(for more on the theme of Israel’s desire to see the Europeans in conflict with their Muslim populations please see a relevant Mondoweiss comment I had made):

      Here is influential Israeli journalist Dan Margalit in 2015, when he was writing for the right-wing Israeli newspaper Israel Hayom, declaring a tough war on behalf of the French people against the French Muslims, especially Muslims that look suspicious:

      “But can [French President in 2015] Hollande do more than just talk the talk? If he truly wants to go down in history as the man who eradicated the Islamic State group, he will have to put liberte, egalite and fraternite on the back burner to make way room for administrative detentions and aerial bombardments. At least until things calm down.
      This is the only way to fight terrorism. Uniformed officers should be stationed on every street corner; the French capital’s two major airports, Charles de Gaulle and Orly, should be made to look like Ben-Gurion International Airport, and passengers who look like potential terrorists should be profiled. Plainclothes units should raid Muslim strongholds in Paris, Toulouse and Lyon, even if innocent people get hurt. What other steps will France take? Who knows.”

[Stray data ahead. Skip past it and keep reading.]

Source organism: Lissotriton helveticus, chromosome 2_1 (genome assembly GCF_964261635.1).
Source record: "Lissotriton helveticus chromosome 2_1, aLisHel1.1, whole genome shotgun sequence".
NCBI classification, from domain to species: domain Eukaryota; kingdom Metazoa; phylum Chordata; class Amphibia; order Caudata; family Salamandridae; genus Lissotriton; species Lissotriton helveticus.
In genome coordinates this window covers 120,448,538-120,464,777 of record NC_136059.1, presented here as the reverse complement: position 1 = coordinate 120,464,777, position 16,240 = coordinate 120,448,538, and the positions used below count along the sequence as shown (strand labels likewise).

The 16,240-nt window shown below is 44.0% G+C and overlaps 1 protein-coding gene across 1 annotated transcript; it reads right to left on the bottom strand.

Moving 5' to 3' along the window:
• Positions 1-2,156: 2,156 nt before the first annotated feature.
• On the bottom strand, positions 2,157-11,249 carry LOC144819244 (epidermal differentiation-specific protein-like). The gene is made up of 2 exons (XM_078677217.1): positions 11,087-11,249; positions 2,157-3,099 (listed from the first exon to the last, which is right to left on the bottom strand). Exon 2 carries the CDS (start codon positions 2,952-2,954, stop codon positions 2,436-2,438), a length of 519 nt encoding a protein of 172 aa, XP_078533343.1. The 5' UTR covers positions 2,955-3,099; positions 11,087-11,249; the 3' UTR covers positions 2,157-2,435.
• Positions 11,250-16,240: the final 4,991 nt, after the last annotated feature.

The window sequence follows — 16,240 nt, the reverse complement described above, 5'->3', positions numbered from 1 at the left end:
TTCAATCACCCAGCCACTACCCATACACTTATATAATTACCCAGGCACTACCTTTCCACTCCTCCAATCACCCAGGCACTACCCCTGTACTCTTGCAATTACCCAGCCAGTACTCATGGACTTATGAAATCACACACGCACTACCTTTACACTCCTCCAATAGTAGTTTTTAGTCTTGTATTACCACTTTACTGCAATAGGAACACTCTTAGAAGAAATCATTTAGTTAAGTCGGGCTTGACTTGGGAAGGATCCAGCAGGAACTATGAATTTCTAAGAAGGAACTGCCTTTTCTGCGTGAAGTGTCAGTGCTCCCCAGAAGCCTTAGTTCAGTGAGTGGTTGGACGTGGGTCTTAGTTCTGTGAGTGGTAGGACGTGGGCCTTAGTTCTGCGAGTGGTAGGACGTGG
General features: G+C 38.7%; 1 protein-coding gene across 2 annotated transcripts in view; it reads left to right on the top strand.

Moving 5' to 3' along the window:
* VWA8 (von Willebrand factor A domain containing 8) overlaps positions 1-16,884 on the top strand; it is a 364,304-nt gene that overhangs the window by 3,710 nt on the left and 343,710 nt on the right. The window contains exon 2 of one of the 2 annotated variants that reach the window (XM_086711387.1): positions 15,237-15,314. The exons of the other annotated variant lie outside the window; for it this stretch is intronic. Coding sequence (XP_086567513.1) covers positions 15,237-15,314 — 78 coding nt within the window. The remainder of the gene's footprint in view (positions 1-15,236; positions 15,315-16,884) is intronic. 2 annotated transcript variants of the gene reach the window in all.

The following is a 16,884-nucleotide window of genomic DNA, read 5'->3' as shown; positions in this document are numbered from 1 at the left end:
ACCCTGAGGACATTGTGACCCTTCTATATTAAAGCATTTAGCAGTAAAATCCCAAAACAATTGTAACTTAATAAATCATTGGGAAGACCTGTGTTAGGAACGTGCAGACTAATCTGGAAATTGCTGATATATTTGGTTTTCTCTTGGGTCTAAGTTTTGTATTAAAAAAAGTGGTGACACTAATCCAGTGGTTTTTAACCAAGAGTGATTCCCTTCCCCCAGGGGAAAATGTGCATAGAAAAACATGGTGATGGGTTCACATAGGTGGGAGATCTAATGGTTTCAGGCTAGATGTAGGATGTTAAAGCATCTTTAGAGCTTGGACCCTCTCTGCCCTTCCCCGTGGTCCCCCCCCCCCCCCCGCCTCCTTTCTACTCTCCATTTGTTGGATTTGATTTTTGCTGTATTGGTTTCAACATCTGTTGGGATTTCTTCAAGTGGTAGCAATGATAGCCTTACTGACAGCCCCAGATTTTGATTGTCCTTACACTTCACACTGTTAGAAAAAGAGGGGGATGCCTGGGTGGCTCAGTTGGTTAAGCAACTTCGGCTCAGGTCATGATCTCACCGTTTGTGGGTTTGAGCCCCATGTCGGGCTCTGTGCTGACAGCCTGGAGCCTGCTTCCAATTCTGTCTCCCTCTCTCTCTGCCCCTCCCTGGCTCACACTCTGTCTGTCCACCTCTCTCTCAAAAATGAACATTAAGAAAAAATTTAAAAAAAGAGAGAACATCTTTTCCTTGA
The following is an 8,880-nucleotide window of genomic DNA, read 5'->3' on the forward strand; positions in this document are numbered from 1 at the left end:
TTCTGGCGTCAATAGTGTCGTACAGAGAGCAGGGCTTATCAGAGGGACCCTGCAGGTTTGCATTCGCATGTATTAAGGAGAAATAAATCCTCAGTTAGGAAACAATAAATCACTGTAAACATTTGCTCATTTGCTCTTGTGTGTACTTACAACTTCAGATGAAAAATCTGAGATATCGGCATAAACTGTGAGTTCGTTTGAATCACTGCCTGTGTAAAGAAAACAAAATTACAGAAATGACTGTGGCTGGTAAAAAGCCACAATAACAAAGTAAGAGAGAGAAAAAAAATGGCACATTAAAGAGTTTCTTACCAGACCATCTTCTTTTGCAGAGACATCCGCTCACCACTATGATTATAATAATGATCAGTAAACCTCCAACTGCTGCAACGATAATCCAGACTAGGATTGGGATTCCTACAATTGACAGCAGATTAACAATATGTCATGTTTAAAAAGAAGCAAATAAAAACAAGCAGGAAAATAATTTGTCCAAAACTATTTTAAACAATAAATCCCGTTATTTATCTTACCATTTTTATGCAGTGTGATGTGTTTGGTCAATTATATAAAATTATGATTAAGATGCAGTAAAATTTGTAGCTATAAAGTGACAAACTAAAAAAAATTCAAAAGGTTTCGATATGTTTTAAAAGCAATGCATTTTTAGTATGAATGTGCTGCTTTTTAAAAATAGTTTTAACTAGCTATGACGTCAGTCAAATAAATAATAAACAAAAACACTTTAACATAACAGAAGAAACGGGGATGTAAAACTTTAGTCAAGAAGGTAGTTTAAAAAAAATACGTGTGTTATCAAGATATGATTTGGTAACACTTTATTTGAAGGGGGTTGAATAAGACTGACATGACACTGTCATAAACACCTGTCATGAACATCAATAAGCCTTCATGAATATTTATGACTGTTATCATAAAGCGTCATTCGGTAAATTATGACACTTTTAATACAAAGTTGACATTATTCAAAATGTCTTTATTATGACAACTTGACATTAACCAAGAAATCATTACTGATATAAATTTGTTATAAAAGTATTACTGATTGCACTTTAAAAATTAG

This last sentence, which expresses nonchalance if innocent Muslims get hurt, it’s the epitome of Israeli toughness — or, in my parlance, the epitome of a vulgar emotional world. It certainly explains the Gaza death toll of civilians during recurrent Israeli wars against Gaza.

      I started this comment in an attempt to tease commenter Dabakr. But somehow my mood changed along the way while letting the Israelis speak for themselves — Israel, the country that can make frozen anything warm in us (claims about blooming deserts notwithstanding).